A Monogenetic Alkali Basalt Field East of the Andean Arc Between 34° and 35° S: Implications for Mantle Composition

Open Access
Author:
Murray, Timothy Talmadge
Graduate Program:
Geosciences
Degree:
Master of Science
Document Type:
Master Thesis
Date of Defense:
April 29, 2013
Committee Members:
  • Maureen Feineman, Thesis Advisor
  • Tanya Furman, Thesis Advisor
  • Peter Christopher Lafemina, Thesis Advisor
Keywords:
  • Northern Southern Volcanic Zone
  • NSVZ
  • retro-arc basalts
  • Sr isotopes
  • Nd isotopes
  • Hf isotopes
  • Pb isotopes
  • Payenia
  • Andes
Abstract:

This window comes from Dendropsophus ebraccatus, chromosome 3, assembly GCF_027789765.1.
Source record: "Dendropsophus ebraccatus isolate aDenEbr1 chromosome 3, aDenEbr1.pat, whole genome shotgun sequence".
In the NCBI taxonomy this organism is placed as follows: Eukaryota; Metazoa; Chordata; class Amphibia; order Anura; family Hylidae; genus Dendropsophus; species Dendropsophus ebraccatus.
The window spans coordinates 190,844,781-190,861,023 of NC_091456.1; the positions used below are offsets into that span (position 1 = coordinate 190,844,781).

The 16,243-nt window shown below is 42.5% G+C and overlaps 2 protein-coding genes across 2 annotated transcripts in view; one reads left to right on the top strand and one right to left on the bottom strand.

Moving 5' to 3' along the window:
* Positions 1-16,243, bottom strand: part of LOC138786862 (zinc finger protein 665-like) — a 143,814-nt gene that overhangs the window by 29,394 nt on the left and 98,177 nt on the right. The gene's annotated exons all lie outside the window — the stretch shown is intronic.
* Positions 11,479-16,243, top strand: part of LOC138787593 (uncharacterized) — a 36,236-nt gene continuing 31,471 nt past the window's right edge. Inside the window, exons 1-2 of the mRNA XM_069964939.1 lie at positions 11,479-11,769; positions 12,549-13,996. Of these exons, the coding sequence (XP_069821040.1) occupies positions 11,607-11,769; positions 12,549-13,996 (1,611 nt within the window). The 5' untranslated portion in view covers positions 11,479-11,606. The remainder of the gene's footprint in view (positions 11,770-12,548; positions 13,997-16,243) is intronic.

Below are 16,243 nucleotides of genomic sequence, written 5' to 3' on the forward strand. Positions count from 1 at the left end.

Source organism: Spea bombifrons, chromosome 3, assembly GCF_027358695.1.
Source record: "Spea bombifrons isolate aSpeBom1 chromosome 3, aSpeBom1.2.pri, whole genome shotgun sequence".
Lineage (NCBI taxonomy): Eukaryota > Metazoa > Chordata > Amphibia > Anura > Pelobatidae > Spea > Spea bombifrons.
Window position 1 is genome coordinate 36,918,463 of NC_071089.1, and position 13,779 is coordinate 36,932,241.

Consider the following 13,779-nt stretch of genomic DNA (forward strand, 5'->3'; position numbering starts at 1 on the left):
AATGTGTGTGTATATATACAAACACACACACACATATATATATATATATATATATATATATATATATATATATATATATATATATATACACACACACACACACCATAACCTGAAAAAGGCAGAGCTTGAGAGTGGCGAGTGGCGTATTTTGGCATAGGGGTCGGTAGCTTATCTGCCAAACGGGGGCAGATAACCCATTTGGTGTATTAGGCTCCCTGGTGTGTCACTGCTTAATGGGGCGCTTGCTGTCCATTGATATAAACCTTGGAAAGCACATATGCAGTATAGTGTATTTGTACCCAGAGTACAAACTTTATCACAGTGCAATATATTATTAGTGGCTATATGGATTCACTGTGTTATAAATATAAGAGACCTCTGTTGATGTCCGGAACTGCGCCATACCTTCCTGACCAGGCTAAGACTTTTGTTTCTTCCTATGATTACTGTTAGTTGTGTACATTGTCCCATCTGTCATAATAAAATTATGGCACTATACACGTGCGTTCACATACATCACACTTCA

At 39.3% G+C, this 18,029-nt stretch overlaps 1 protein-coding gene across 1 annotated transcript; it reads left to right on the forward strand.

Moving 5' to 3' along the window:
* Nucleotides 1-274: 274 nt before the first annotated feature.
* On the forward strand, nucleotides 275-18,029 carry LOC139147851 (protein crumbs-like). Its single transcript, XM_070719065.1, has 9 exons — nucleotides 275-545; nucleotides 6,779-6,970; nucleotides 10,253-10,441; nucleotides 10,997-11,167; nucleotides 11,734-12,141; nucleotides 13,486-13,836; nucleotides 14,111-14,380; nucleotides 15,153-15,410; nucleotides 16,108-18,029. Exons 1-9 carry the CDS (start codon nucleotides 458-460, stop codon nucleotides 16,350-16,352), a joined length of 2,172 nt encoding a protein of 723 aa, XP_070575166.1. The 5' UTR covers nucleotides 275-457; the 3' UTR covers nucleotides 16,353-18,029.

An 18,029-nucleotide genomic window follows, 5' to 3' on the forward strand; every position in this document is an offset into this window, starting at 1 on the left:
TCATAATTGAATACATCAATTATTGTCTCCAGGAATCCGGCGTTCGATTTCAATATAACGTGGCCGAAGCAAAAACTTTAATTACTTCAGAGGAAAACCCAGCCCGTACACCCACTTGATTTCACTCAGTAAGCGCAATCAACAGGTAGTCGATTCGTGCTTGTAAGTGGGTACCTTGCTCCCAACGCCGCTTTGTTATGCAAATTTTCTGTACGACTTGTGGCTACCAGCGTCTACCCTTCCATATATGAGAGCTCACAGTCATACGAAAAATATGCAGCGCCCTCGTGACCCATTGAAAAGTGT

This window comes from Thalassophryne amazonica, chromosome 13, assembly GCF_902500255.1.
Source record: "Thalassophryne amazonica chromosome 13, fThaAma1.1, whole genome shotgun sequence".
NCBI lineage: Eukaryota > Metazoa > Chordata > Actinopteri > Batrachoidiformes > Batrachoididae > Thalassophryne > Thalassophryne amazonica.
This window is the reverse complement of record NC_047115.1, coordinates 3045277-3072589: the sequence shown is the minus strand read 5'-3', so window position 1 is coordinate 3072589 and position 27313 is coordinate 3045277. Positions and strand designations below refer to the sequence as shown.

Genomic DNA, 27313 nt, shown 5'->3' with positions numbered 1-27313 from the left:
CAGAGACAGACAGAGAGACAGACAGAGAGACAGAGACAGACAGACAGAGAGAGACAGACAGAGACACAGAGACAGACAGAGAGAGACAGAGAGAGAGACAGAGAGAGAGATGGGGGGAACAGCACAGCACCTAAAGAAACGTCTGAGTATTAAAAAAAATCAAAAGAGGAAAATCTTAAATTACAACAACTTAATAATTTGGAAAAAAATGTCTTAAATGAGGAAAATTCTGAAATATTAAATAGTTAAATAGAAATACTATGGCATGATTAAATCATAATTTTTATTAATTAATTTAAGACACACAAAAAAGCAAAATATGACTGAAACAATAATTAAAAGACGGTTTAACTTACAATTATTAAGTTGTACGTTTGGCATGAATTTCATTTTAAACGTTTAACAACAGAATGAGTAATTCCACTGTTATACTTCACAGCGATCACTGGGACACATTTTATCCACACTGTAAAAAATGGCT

This study analyzes a series of Quaternary basaltic lavas sampled ~50km east of the arc front of the Northern Southern Volcanic Zone (NSVZ) of the Andean arc, as well as two basaltic andesites from Casimiro parasitic cone in the Diamante Caldera, located on the arc front itself, for major element concentrations, trace element concentrations, and radiogenic isotope ratios of Sr, Nd, Pb, and Hf. The basaltic field has previously been classified as a northern portion of the Payenia Volcanic Complex, the more southerly parts of which are interpreted to have resulted from adiabatic melting associated with changes in slab dip during the late Oligocene through Miocene. The retro-arc basalt samples are alkaline basalts, enriched in fluid mobile elements such as Cs, Ba, Pb, Sr, and Li, with moderate relative depletions in Nb and Ta. These characteristics are typical of rear-arc basalts from subduction zones. We propose that these basalts should be classified as retro-arc basalts associated with the Quaternary volcanic arc rather than as an extension of the more extensive Payenia Volcanic field to the south. It has been well documented that arc lavas in the NSVZ have distinctly higher 87Sr/86Sr and lower εNd values than arc magmas found south of 34.5°S. This chemical distinction has been interpreted as indicating a significant crustal contribution to rising magmas within the NSVZ. The mechanism for this crustal contribution, however, has been largely debated. Two models have been proposed to explain the driving force for this increased crustal signature: 1) increased assimilation of crustal material with elevated 87Sr/86Sr isotope ratios and lower εNd values due to thicker, older crust in the NSVZ, or 2) the subducting Nazca plate is eroding crustal material with elevated 87Sr/86Sr isotope ratios and lower εNd values and subducting it beneath the arc, where it mixes with and alters the composition of the mantle wedge, i.e. subduction erosion. If the elevated 87Sr/86Sr isotope ratios and lower εNd values observed in the arc front lavas from the NSVZ were due to crustal contamination of the mantle source from subduction erosion, it can reasonably be expected the isotopic evidence for crustal contamination would be observable in the retro-arc basalts of the NSVZ, located a few tens of kilometers west of the arc front. Conversely, if the isotopic evidence for crustal contamination were due to assimilation of thicker, older crust beneath the arc, then one would not expect to see similar isotopic evidence for crustal contamination in the retro-arc basalts. The retro-arc basalts from this study have 87Sr/86Sr isotope ratios of 0.7037 – 0.7043, which is statistically different than 87Sr/86Sr isotope ratios found in arc lavas of the NSVZ (87Sr/86Sr = 0.7046-0.759). Similarly, εNd values retro-arc basalt samples from this study (εNd = 1.4 to 4.4) is statistically different than εNd values found in arc lavas of the NSVZ (εNd = -1.8 to -0.19). This evidence suggests that the mantle beneath the NSVZ does not contain the elevated 87Sr/86Sr isotope ratios and lower εNd values observed in arc lavas of the NSVZ. Therefore, subduction erosion cannot be the driving mechanism for crustal contribution to ascending magmas in the NSVZ. Instead, assimilation of crustal material within the older, thicker crust beneath the NSVZ must be the driving force for elevated 87Sr/86Sr isotope ratios and lower εNd values observed in NSVZ arc lavas.